Instead, divide your investments into a mix of cash, bonds, and stocks.  This strategy, known as asset allocation, aims to reduce risk by spreading your investments across different asset categories.

Many 401(k) plans also offer target-date funds, which automate the process of asset allocation for you.

Target-date funds are tailored to a specific retirement date.  For example, a 2040 fund would invest with an asset allocation designed for someone expecting to retire in 2040.

As that year gets closer the mix of investments would be updated automatically to adjust for different risk levels.

Target-date funds have become popular because they offer a more hands-off experience.

Whatever fund choices you make, be aware of the impact that fees and expenses will have on your investments.

Some funds charge more than others and the difference can be substantial over many years. Review your fund options carefully to see the expense ratio for each.

What is 401(k) Vesting?

Vesting is just a fancy word for ownership.

You’re always fully vested in any 401(k) contributions you make from your own paycheck. That money is yours to keep no matter what.

But contributions made by your employer are different.

Some 401(k) plans offer immediate vesting, which is awesome.  That means you don’t need to meet any service requirements at all and the employer match belongs to you immediately.

But most plans aren’t so generous and they make you stay with the company for a certain period of time before you “own” the employer contributions.

If you leave before you are fully vested you’ll forfeit, or give back, the unvested portion of your 401(k) account.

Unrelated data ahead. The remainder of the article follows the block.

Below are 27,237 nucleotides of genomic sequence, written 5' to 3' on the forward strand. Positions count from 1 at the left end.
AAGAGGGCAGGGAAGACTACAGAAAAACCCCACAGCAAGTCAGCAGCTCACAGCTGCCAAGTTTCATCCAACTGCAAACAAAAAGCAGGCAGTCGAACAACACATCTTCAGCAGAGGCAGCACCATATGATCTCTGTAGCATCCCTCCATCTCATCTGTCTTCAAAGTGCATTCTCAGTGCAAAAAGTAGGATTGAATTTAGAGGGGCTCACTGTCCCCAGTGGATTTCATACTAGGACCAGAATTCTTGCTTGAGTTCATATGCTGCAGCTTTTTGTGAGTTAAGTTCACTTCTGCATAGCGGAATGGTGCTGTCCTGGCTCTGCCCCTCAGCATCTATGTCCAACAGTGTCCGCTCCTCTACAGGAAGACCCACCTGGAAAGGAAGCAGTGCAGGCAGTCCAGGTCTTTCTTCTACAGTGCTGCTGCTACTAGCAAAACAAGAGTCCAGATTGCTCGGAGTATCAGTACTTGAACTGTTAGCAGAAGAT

There are two types of 401(k) vesting schedules that can be used by a plan: graded vesting and cliff vesting.

With a graded vesting schedule, you start off at zero vesting and become more vested the longer you work there.

Here’s an example of a typical graded vesting schedule:

Years of Service with EmployerVesting Percentage
1Zero
220 Percent
340 Percent
460 Percent
580 Percent
6100 Percent

Your plan’s 401(k) vesting schedule may be more generous than this example, but thanks to the Pension Protection Act of 2006 it can’t be any more restrictive.

With a cliff vesting schedule there is no gradual increase in your vesting, you simply go from no vesting at all and skip right to 100 percent.  Here’s an example:

Years of Service with EmployerVesting Percentage
1Zero
2Zero
3100 Percent

A Real-Life Example

Let’s say your employer’s 401(k) plan follows the graded vesting schedule outlined above.  You work there for three and a half years and over that time your company contributes matching contributions of $10,000.

When you leave, you have reached forty percent vesting so you will be allowed to keep $4,000 of those employer contributions.  The other $6,000 will be forfeited and you’ll lose your claim to it.

401(k) Distribution Rules

Your 401(k) is meant to be used for retirement savings. It’s not a piggy bank to be cracked open to pay for a vacation or a new car.

That said, life happens. Sometimes you find yourself in a financial crunch and if that happens there are some ways to tap into your 401(k) account.